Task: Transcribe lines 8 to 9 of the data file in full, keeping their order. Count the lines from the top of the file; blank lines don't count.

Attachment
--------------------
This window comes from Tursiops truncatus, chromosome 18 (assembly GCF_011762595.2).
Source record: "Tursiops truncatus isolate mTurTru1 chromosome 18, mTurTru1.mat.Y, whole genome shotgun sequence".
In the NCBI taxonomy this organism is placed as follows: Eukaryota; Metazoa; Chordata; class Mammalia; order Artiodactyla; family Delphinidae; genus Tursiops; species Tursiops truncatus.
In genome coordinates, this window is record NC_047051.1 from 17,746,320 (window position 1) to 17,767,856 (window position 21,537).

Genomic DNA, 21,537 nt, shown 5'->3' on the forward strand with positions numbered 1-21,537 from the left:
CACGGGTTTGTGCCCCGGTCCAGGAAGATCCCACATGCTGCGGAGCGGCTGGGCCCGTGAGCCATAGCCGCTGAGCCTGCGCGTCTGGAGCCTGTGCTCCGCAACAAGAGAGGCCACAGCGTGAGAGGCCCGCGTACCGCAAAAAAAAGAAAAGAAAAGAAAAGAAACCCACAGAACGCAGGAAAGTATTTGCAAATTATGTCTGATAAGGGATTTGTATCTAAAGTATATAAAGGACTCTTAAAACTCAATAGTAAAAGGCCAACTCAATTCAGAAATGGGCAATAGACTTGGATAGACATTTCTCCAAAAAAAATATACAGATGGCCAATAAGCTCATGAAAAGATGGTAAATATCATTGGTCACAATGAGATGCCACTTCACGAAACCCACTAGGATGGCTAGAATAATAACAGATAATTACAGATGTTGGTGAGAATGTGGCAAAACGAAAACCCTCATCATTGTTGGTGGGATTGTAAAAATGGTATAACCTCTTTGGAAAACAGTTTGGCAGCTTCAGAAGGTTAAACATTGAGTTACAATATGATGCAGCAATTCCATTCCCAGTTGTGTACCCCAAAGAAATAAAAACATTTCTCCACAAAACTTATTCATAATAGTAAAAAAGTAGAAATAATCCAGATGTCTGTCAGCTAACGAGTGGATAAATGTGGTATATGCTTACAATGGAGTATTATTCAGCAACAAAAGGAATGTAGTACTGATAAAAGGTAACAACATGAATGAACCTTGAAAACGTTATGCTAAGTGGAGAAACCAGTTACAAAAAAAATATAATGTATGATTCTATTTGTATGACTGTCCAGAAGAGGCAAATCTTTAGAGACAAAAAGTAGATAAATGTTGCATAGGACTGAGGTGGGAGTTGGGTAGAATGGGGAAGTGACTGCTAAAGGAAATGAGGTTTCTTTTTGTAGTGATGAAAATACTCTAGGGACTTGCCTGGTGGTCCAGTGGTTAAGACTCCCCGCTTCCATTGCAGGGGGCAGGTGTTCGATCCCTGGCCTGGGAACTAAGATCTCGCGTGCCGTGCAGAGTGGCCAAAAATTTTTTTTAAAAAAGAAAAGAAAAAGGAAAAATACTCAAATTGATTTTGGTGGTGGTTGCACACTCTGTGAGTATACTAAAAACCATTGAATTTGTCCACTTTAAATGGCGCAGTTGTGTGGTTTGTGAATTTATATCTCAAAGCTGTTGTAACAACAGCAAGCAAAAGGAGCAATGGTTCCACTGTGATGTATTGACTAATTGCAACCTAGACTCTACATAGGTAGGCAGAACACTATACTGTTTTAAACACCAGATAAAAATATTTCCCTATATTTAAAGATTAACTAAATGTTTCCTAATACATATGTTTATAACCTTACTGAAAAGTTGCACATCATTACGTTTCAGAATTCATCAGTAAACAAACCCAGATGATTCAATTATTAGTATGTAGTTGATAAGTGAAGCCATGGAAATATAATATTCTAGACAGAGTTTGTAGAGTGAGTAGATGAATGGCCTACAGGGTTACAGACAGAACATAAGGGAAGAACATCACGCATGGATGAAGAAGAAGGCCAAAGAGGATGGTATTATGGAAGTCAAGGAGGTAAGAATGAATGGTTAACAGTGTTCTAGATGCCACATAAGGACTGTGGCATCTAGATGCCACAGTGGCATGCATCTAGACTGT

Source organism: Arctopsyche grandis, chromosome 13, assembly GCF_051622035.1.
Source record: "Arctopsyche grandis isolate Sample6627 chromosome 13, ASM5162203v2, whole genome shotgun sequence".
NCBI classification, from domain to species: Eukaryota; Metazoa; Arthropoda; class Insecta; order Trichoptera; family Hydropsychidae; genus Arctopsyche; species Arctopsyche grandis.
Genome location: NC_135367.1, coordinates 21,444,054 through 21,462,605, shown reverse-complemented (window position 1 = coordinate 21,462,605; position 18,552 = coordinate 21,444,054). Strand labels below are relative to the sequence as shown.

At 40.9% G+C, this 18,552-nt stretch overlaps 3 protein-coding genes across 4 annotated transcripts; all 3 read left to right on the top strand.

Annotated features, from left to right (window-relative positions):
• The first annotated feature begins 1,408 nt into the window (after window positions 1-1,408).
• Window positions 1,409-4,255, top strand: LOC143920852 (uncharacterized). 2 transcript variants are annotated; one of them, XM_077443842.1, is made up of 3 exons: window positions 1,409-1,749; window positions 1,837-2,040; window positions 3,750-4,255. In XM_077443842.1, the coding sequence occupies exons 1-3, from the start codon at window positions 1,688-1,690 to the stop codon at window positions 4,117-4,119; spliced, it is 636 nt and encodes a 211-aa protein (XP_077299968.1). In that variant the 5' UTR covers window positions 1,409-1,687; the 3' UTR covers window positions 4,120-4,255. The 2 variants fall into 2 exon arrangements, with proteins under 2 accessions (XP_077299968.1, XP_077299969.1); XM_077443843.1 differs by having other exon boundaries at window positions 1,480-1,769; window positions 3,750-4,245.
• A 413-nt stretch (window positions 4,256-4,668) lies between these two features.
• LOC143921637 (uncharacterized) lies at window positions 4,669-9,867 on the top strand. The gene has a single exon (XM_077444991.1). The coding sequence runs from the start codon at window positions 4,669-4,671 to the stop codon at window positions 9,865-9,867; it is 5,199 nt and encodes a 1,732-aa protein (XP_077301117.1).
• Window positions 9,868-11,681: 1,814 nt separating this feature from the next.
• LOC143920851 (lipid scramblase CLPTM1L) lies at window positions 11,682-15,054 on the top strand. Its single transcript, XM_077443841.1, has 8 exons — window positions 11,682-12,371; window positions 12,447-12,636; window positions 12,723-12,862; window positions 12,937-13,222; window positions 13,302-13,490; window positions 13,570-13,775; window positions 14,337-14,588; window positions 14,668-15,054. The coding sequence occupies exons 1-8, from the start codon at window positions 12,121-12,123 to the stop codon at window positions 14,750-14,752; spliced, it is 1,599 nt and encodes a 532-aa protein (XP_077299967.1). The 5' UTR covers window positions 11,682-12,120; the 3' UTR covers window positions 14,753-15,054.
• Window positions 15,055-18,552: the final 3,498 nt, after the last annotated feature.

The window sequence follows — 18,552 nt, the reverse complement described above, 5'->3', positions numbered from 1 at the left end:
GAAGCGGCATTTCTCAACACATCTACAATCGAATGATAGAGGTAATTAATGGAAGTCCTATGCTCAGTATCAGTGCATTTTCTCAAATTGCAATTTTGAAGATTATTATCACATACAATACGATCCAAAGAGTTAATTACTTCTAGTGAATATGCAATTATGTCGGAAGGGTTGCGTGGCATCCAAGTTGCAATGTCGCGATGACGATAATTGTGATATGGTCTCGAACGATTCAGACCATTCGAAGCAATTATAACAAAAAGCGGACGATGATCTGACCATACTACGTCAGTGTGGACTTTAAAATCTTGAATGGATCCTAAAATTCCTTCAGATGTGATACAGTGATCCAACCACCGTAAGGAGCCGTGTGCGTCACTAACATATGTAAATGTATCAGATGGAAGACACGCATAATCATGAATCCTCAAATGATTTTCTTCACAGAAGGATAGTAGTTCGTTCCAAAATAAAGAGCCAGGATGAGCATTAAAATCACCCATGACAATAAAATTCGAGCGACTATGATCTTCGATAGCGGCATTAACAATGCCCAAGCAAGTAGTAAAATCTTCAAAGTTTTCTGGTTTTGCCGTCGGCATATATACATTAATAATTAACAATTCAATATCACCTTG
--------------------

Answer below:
Source record: "Arctopsyche grandis isolate Sample6627 chromosome 13, ASM5162203v2, whole genome shotgun sequence".
NCBI classification, from domain to species: Eukaryota; Metazoa; Arthropoda; class Insecta; order Trichoptera; family Hydropsychidae; genus Arctopsyche; species Arctopsyche grandis.